is it too late?

It's going to be hard to change perceptions about the new health centre

A lack of communication seems to be the biggest obstacle to any cohesion when it comes to the new health centre being built in Parksville.

At a recent event in the city, Dr. Clair Biglow mentioned how a lack of communication between local doctors and the Vancouver Island Health Authority are contributing to misinformation about what services — and which doctors — will be filling the new building.

VIHA’s lack of communication prior to the ground being broken on the new facility is hardly surprising.

What is surprising is local doctors feeling this way about the quasi-governmental body that’s supposed to be their employers. Imagine their surprise, then, when VIHA’s Dr. Bob Burns appears at Parksville city council this week and tells local politicians that finding doctors for the new centre is going well and filling the offices there shouldn’t be a problem.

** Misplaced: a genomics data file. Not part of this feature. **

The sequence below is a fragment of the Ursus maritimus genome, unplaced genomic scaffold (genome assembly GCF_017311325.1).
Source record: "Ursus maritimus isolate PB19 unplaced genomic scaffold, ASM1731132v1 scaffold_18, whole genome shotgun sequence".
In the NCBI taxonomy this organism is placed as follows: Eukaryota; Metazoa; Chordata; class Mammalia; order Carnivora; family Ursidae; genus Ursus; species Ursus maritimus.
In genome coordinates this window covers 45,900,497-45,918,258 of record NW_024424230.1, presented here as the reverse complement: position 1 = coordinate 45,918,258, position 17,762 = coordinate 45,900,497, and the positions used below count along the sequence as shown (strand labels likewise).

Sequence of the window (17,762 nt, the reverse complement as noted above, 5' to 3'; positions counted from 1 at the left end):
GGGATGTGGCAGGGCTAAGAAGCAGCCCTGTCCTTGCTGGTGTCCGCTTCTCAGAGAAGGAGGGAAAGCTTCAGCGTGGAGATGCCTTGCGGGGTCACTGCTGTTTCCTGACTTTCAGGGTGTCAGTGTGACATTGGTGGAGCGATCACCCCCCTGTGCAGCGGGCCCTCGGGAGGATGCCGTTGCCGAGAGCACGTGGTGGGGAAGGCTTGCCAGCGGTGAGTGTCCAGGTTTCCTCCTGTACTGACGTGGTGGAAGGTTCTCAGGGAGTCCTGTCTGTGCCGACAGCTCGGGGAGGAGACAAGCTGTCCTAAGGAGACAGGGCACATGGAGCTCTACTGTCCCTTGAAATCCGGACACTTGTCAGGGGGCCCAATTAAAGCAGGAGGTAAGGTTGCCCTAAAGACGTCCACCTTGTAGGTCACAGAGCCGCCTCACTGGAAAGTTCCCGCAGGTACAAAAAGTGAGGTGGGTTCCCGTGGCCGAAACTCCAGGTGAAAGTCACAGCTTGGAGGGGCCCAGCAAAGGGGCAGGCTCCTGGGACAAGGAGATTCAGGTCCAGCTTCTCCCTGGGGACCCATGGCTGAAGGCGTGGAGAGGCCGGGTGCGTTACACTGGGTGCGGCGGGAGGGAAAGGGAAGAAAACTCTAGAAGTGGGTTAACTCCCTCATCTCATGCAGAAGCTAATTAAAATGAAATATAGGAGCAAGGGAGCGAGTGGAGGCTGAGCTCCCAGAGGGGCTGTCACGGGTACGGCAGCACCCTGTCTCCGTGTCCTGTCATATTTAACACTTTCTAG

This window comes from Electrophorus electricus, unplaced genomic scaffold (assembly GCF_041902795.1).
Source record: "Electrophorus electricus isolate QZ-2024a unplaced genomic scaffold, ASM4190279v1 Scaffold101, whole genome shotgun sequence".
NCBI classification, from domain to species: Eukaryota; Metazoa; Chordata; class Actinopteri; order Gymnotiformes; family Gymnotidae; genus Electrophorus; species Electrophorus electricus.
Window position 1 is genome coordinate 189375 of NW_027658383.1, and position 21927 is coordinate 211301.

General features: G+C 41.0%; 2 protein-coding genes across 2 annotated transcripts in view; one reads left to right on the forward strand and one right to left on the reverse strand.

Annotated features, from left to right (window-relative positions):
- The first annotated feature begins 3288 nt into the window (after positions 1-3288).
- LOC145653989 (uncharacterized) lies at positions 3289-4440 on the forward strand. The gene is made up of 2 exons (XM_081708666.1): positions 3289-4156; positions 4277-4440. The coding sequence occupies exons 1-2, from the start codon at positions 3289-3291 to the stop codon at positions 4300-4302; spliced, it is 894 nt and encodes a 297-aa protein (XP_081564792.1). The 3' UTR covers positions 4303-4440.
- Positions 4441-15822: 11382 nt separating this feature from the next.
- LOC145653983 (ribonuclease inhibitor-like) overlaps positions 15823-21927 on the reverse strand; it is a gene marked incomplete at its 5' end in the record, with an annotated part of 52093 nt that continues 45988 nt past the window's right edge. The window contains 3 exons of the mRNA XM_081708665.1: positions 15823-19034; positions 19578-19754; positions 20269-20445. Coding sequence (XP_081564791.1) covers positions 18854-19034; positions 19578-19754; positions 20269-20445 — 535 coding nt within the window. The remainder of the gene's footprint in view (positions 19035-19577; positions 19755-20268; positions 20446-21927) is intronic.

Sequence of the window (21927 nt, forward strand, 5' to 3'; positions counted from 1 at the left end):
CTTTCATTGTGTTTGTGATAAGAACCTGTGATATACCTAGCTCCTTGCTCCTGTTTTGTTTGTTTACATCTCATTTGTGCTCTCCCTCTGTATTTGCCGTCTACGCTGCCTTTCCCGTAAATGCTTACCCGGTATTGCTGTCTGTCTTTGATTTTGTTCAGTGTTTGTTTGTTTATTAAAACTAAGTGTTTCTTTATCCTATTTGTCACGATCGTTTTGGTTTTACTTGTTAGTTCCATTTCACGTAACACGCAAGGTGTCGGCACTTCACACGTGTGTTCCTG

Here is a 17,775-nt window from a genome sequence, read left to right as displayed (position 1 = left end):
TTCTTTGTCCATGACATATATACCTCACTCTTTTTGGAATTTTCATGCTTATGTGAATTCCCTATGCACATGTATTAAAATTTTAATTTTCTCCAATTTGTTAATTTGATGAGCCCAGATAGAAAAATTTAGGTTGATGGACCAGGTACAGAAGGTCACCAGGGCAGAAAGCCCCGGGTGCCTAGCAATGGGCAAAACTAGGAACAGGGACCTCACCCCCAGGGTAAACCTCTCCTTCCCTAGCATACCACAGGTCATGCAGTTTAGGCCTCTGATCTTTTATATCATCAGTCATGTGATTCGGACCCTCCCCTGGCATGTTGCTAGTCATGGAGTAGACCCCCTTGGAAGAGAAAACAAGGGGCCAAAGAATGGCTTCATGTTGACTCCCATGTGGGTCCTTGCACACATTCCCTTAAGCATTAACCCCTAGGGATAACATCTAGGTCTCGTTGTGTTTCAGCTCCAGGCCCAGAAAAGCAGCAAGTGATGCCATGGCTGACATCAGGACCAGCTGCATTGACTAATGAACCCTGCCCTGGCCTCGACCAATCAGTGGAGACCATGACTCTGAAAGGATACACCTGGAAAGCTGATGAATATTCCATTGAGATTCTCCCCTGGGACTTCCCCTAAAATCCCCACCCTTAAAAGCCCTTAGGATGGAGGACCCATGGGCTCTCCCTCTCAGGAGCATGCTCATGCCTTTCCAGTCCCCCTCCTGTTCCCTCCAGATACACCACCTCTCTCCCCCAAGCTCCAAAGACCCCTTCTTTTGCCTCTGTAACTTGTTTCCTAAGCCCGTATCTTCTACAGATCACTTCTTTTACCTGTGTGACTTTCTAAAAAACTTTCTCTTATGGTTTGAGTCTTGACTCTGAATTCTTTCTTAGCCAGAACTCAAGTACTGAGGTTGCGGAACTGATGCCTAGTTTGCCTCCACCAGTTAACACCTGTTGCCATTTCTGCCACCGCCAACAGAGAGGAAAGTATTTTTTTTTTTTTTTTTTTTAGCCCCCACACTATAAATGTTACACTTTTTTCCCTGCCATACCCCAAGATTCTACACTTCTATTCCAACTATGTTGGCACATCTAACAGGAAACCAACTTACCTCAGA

That’s certainly not how some local doctors feel.

It certainly isn’t how many residents feel things are going — especially when the opportunities for open discussion on the health centre just haven’t been there — unless they’re strictly-controlled events.

People feel left out of this process. And what has been done, is done. There’s no going back for many people and the centre is forever going to be some kind of white elephant.

As many proponents are now saying, the proof will be in the pudding.

Their efforts to educate people on the benefits of such a facility are made all the more difficult by the lack of information that had dogged this project from day one.

On the outside, the health centre is a good addition to the community that will, undoubtedly, help, people stay healthier, closer to home. It has room to expand and bring in additional services when warranted and there should be no reason why so many people cast a wary eye on the construction site.

Unfortunately, the damage has been done. It’ll take a Herculean effort to change this perspective.


— editorial by Steven Heywood



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